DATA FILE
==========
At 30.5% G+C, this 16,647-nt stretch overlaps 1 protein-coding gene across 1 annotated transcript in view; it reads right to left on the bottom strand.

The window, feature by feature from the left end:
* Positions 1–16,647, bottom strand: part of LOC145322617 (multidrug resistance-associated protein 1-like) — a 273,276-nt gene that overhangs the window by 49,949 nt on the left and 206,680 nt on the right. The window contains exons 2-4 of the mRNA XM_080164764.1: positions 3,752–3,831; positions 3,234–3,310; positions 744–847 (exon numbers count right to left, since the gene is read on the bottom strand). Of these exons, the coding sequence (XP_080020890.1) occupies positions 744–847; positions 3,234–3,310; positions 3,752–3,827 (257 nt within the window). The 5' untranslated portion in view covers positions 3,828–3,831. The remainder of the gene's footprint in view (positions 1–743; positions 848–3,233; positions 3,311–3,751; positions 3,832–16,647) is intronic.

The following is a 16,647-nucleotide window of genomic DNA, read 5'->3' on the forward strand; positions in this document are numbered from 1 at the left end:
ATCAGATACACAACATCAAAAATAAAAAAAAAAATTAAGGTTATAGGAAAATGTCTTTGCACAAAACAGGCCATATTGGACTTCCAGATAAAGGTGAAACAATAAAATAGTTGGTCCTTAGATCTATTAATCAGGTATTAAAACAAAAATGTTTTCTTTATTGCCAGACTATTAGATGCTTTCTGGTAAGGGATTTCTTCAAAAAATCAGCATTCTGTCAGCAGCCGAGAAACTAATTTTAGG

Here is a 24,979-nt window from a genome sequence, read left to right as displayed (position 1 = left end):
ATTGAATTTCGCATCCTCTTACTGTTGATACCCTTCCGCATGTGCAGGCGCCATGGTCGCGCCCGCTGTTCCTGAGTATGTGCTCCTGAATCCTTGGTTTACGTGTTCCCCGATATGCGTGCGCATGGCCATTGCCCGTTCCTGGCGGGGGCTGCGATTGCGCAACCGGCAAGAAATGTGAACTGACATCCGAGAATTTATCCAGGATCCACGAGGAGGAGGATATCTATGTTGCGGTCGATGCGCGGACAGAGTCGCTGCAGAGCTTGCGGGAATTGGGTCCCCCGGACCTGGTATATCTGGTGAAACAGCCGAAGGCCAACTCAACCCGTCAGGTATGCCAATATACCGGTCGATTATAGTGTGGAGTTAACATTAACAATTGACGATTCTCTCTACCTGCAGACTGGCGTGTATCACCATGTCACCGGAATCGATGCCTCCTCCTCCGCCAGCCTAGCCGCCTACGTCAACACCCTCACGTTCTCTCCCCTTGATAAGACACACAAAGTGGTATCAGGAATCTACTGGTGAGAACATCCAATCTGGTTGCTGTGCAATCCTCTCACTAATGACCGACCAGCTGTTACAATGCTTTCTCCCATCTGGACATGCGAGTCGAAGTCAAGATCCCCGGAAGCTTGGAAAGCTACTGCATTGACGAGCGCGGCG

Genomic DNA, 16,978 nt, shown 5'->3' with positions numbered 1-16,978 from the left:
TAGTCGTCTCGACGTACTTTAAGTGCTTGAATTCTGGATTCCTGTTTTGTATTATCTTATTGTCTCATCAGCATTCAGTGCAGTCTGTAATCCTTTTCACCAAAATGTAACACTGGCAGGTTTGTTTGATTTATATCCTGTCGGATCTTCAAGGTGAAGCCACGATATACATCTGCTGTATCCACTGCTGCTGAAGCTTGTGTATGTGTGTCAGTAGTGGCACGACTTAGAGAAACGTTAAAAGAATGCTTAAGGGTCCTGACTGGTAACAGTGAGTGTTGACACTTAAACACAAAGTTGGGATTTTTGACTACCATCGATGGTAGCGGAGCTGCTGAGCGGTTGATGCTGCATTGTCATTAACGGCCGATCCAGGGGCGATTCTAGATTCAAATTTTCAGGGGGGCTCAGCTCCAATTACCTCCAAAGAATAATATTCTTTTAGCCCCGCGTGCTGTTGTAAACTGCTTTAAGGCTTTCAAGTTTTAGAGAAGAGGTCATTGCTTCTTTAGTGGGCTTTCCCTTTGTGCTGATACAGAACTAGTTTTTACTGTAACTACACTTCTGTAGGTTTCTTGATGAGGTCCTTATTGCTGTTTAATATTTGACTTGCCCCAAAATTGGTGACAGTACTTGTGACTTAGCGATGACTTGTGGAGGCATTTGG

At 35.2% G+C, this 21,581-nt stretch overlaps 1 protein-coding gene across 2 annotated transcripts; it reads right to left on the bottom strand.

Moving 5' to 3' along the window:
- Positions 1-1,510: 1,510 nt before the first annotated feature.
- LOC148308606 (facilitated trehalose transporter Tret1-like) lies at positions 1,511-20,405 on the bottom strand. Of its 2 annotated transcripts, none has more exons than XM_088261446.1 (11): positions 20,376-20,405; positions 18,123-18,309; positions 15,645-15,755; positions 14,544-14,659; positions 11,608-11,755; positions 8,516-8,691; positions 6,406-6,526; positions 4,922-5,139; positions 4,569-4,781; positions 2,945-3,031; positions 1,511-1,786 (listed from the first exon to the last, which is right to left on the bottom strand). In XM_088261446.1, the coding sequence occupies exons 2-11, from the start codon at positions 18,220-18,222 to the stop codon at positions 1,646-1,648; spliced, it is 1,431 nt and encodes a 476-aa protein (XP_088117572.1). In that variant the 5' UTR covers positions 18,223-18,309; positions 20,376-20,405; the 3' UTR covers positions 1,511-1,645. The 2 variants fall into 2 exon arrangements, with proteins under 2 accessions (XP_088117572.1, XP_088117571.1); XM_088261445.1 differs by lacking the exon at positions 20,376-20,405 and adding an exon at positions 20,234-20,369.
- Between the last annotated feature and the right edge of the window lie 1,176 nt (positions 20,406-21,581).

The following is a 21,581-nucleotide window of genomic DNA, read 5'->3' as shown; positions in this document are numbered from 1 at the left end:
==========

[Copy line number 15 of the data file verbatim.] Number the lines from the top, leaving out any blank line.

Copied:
The following is a 21,581-nucleotide window of genomic DNA, read 5'->3' as shown; positions in this document are numbered from 1 at the left end: